Trade for Alexei Ramirez.
Alex Gonzalez helped the Braves make the playoffs in 2010. He was an all-glove stopgap in 2011.Considering his waning hitting abilities and durability issues, he shouldn't be a full time starter anymore. Pastornicky played great in AA and AAA in 2011, but lacked both patience and power. His minor league career numbers are .278/.345/.374. Again, those numbers lack patience and power. I'd be willing to give Pastornicky the benefit of the doubt and ride his .314 BA in 2011 if he were a defensive wizard. He's not. Baseball-Reference's minor league range factor has marked him below average compared to his Minor League cohorts. The Braves have been among the leaders in ground ball rates the past few years, and it would be too much of a risk to ask Pastornicky to be a starting shortstop for a contender. There are not a applicable replacement for Atlanta in the free agent market. The Braves need more production from their SS this year than just another glove-only guy. The front office needs to be creative. They should trade for Alexei Ramirez.
The Braves have a wealth of starting pitching. Considering the way negotiations played out for Michael Bourn, Frank Wren clearly values his pitching depth of eight (or nine) viable Major League starters. Applaud Wren for not giving up any of the big pitching prospects to get a great player like Bourn -- but after a disappointing season, there are fewer and fewer excuses to keep 9 viable MLB starters. Trade strength for strength. The White Sox overspent last winter and the GM has publicly stated he could make a lot of changes. That team needs to get cheaper and younger. In my mind, a fair trade would be Alexei Ramirez for Randall Delgado, with some cash thrown towards Atlanta's way.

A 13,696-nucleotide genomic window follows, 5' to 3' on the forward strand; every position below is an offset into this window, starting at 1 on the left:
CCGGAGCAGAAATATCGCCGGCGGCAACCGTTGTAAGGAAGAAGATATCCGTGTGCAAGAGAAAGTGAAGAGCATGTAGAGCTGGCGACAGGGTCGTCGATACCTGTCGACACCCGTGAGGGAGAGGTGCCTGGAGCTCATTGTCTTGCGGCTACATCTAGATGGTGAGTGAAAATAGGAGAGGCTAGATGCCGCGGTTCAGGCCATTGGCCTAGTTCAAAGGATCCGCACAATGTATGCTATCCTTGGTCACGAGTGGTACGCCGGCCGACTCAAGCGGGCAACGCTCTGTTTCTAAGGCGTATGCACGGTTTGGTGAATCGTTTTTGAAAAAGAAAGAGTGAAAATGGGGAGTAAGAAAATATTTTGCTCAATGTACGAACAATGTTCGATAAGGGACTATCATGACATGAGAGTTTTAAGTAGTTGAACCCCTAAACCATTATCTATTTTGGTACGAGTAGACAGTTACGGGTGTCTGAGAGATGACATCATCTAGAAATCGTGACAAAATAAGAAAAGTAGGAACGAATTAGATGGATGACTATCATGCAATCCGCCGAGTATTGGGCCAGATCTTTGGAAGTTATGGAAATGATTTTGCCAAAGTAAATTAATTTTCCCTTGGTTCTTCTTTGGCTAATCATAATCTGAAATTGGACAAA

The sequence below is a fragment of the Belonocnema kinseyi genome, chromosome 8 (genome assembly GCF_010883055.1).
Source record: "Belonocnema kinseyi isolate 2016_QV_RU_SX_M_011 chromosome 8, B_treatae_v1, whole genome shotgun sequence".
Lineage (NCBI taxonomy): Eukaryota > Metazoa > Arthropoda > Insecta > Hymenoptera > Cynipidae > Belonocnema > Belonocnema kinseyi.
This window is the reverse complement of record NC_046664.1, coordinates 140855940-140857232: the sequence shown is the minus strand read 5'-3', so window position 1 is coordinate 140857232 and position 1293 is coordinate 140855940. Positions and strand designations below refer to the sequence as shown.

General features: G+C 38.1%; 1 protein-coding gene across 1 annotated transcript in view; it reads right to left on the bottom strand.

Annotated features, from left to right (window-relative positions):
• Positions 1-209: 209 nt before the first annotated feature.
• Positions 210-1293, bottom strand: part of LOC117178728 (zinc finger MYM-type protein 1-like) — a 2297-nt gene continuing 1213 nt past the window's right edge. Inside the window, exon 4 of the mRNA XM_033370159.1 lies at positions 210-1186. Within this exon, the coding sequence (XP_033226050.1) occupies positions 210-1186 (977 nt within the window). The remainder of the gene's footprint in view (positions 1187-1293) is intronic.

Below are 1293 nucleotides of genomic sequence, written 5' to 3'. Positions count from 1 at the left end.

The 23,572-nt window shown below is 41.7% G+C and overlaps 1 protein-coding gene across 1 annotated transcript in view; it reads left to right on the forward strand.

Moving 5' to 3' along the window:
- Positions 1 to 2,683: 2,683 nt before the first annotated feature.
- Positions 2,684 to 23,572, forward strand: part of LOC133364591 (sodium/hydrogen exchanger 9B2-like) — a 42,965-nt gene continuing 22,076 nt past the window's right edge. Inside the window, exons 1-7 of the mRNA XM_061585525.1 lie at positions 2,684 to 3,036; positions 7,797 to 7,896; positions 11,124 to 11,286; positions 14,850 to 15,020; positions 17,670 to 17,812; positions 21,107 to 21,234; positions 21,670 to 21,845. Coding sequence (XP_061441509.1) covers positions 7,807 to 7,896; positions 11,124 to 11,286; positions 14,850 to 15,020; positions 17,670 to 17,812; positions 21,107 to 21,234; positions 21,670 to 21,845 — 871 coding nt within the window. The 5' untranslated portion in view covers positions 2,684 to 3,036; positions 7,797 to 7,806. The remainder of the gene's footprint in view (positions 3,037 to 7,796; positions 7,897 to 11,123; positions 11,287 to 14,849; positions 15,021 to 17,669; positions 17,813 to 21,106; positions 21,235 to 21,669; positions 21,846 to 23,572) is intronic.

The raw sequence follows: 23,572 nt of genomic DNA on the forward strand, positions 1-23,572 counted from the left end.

I don't see the Braves trading Beachy with the numbers he put up last year. Teheran is off the table. Vizcaino's stock has likely gone down since it looks like he's being groomed to be a reliever. Mike Minor is surely MLB ready, but U.S. Cellular field isn't really a kind place to lefty pitchers. Enter Randall Delgado. Delgado had an ERA of 2.83 in the majors (despite walking nearly as many as he struck out and only having an minor league ERA of 3.88). Trading for a young, talented pitcher is exactly what The White Sox are looking for. Most teams wouldn't trade a completely cost-controlled prospect for a 30 year old SS, but the Braves should. The backup starters for next season would be Julio Teheran, Kris Medlen, Derek Lowe, and possibly Arodys Vizcaino! That unique pitching logjam means it's time to move some pitching in order to get production from one of the most vital spots in the field. Alexei Ramirez fills that hole.